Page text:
Tuvalu May Move On To Foreign Soil 10 May 1990 (29 years now)

Tuvalu may move on to foreign soil (See comment for proof the islands are in fact growing)
FUNAFUTI: A leading politician from the Pacific island state of Tuvalu has suggested the outside world
consider donating rock and soil to his tiny low-lying nation in a bid to beat possible rising sea levels from
the greenhouse effect.
In an interview on the capital atoll of Funafuti, Works and Communications Minister Ionatana Ionatana said he believed scientific predictions that Tuvalu could be swamped within 40 to 50 years. He said few ofTuvalu’s 9000 people would want to leave the country, which is made up of eight inhabited coral atolls more than 1000km north of Fiji.
“We must acquire material to build up the islands,” he said. “How else can we ensure the safety of this nation?” Mr Ionatana said a study was needed to ensure the concept, which he had yet to put to the country’s Cabinet, was viable. Other possibilities included the sacrifice of outer islands to add to the size of more populated ones.
Soil dredged from the bottom of lagoons could also be used. This was being examined currently as part of another land reclamation project, funded by Australian aid, to fill in large pits left by US troops who needed material to build Funafuti’s airstrip in World War II. However, Mr Ionatana said he favoured the idea of importation of foreign rock and soil using bulk carrier ships which now ply the Pacific with minerals and other goods.
“We should start doing that right now. Within 10 years the islands may be high enough to safely ac-
commodate our people from the rising sea level. If you start now, I think it’s not too late.” Although he admitted the idea would be a massive engineering and logistical exercise, he suggested the area contained by Funafuti’s 18-by-20km lagoon could be filled in to a height of 10m above its current water level, giving the country ample room.
He said that without a solution to the greenhouse problem, the Polynesian people of Tuvalu would have
to leave, possibly to an island donated by Australia or New Zealand.


1 thought on “Tuvalu May Move On To Foreign Soil 10 May 1990 (29 years now)

  1. Chris Mitchell is absolutely correct: (from Andrew Bolt’s Blog)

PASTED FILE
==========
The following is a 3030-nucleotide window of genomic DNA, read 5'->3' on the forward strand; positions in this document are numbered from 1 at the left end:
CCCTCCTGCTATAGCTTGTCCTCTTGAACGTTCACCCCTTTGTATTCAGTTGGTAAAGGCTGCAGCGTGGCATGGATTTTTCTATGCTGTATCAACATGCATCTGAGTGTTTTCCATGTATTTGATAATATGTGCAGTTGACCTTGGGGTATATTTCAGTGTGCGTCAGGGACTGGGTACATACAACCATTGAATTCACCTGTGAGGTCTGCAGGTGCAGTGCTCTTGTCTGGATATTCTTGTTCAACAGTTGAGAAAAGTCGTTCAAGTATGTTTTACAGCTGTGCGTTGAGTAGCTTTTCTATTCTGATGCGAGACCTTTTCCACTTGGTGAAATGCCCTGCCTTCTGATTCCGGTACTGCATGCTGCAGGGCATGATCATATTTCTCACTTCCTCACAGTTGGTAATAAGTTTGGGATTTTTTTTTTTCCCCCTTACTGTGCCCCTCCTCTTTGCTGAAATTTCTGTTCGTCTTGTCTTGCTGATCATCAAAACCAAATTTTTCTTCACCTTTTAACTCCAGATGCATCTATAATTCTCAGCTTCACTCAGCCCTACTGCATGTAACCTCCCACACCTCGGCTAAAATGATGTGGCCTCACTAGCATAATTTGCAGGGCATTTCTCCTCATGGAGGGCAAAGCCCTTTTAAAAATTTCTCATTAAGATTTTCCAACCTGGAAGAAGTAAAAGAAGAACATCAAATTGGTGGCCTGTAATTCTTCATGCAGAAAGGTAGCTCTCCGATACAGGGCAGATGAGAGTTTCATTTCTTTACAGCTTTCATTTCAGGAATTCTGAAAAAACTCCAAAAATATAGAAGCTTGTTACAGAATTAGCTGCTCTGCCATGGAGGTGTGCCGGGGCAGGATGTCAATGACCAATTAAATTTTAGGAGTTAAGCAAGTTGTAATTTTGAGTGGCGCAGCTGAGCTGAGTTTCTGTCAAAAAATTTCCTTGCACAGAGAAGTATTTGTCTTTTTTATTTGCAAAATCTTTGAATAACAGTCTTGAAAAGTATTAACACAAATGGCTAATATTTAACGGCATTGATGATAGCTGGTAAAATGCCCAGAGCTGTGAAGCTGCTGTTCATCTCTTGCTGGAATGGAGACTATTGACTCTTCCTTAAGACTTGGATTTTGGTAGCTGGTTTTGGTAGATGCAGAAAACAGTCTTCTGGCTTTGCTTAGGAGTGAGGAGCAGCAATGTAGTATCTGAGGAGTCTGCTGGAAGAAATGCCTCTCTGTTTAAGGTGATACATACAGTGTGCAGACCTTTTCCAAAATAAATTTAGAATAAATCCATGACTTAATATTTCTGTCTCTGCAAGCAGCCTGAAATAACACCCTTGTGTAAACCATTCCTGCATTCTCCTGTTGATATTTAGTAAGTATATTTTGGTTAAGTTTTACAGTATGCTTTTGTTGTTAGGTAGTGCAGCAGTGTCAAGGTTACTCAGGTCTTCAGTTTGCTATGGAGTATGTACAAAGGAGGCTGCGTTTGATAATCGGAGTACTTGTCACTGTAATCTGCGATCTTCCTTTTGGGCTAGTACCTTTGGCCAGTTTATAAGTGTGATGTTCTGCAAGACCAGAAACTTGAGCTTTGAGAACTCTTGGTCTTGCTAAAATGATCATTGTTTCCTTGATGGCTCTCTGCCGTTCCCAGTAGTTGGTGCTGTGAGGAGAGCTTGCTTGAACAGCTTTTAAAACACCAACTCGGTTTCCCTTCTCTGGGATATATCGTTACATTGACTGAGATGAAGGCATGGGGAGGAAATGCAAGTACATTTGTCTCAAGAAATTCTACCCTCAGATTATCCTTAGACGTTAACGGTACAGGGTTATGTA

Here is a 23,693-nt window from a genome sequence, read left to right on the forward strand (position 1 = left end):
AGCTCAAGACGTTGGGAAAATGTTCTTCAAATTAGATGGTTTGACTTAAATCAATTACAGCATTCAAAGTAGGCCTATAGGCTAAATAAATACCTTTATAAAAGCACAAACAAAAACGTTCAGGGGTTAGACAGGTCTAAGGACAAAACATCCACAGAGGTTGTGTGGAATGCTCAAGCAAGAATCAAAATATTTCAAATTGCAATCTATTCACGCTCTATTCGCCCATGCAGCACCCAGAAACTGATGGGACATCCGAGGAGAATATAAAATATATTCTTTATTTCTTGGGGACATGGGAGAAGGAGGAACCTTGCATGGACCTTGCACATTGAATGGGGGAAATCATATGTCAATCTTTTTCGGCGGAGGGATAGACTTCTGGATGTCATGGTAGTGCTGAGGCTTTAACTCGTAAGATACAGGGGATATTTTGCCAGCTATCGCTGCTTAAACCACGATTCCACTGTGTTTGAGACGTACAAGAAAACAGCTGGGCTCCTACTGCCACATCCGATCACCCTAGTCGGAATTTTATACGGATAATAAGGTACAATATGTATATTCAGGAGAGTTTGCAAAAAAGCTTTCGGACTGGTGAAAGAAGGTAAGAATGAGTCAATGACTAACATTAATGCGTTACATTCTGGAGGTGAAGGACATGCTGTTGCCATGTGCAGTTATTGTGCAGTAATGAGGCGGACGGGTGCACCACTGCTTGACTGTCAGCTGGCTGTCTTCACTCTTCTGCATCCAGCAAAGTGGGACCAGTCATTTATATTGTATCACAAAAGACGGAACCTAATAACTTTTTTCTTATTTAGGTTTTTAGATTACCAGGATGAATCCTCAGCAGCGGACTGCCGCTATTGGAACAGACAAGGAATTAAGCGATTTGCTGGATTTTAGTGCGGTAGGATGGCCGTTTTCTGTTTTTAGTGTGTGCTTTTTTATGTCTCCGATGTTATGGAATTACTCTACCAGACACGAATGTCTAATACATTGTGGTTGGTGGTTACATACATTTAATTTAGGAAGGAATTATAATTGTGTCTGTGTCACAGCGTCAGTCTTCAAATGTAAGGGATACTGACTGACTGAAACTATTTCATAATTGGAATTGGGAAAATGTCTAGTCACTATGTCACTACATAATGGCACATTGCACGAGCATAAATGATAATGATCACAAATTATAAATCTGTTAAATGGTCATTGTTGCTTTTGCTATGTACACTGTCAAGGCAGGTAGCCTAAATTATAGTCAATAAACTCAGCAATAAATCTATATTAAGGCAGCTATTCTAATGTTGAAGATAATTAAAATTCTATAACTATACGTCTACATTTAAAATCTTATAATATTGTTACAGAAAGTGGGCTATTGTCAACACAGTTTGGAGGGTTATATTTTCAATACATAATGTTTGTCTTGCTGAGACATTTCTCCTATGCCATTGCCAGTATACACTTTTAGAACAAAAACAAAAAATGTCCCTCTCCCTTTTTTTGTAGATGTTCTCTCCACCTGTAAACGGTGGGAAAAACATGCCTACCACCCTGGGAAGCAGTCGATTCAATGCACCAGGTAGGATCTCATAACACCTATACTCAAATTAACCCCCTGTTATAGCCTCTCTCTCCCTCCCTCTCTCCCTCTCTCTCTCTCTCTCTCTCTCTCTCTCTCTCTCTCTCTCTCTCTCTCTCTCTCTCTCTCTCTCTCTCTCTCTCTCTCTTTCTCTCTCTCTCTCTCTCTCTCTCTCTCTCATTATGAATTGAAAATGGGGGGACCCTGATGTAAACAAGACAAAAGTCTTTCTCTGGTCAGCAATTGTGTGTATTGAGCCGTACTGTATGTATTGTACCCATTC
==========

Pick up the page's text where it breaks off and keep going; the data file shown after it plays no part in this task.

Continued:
“Trust the science.” It’s the mantra of left-wing news outlets on any climate change story, yet many ­reporters at the ABC, Guardian Australia and the Nine Entertainment newspapers don’t seem to know the science.

    The ABC’s reporting of the ­Pacific Islands Forum meeting in Tuvalu from August 13 to 16 was a spectacular case in point. In a bid to wedge Scott Morrison on the public broadcaster’s favourite subject, climate, Pacific leaders received a free kick. But here’s the thing: most of the islands are not sinking. That is what the peer-reviewed science shows.

    In a famous paper from the University of Auckland released last year and based on sophisticated physical models, scientists showed many of the atolls on Tuvalu, Kiribati and Tokelau are actually rising. The finding confirms observations from satellite photos showing the islands are increasing in area, Tuvalu by 73ha between 1971 and 2014.

    Other papers tell much the same story:

    From a new paper by Virginie K. E. Duvat, of the Institut du Littoral et de l’Environnement, University of la Rochelle, France:

    A reanalysis of available data, which cover 30 Pacific and Indian Ocean atolls including 709 islands, reveals that no atoll lost land area and that 88.6% of islands were either stable or increased in area, while only 11.4% contracted…

    Over the recent past, 29 atolls exhibited a stable land area, while one (South Tarawa, Kiribati) increased in size.

    This confirms earlier studies:

    ‘Professor Paul Kench and Dr Arthur Webb studied 27 atoll islands in the central Pacific over a period of up to 60 years. They said: “Results show that 86% of islands remained stable (43%) or increased in area (43%) over the timeframe of analysis.”‘

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